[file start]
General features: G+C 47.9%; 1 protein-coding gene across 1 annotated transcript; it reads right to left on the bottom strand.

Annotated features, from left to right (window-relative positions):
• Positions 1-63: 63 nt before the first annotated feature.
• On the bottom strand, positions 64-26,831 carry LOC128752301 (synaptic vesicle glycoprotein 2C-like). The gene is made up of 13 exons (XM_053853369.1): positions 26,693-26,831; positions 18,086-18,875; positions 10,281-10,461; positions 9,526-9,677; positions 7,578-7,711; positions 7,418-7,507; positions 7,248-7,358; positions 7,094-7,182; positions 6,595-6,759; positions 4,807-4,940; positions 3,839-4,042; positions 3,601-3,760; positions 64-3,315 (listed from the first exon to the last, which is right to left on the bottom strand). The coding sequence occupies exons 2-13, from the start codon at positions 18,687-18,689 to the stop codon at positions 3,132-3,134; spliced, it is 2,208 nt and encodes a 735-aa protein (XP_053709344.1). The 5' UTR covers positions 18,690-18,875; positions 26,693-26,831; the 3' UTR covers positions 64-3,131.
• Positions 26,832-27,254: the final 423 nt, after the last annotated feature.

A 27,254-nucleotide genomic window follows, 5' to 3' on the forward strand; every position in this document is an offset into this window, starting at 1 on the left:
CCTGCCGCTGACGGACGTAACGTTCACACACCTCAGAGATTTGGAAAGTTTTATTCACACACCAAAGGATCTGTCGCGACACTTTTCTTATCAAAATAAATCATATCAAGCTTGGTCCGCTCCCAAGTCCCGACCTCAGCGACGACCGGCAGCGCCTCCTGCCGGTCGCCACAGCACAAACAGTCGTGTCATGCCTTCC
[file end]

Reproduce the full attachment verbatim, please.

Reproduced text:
General features: G+C 47.9%; 1 protein-coding gene across 1 annotated transcript; it reads right to left on the bottom strand.

Annotated features, from left to right (window-relative positions):
• Positions 1-63: 63 nt before the first annotated feature.
• On the bottom strand, positions 64-26,831 carry LOC128752301 (synaptic vesicle glycoprotein 2C-like). The gene is made up of 13 exons (XM_053853369.1): positions 26,693-26,831; positions 18,086-18,875; positions 10,281-10,461; positions 9,526-9,677; positions 7,578-7,711; positions 7,418-7,507; positions 7,248-7,358; positions 7,094-7,182; positions 6,595-6,759; positions 4,807-4,940; positions 3,839-4,042; positions 3,601-3,760; positions 64-3,315 (listed from the first exon to the last, which is right to left on the bottom strand). The coding sequence occupies exons 2-13, from the start codon at positions 18,687-18,689 to the stop codon at positions 3,132-3,134; spliced, it is 2,208 nt and encodes a 735-aa protein (XP_053709344.1). The 5' UTR covers positions 18,690-18,875; positions 26,693-26,831; the 3' UTR covers positions 64-3,131.
• Positions 26,832-27,254: the final 423 nt, after the last annotated feature.

A 27,254-nucleotide genomic window follows, 5' to 3' on the forward strand; every position in this document is an offset into this window, starting at 1 on the left:
CCTGCCGCTGACGGACGTAACGTTCACACACCTCAGAGATTTGGAAAGTTTTATTCACACACCAAAGGATCTGTCGCGACACTTTTCTTATCAAAATAAATCATATCAAGCTTGGTCCGCTCCCAAGTCCCGACCTCAGCGACGACCGGCAGCGCCTCCTGCCGGTCGCCACAGCACAAACAGTCGTGTCATGCCTTCC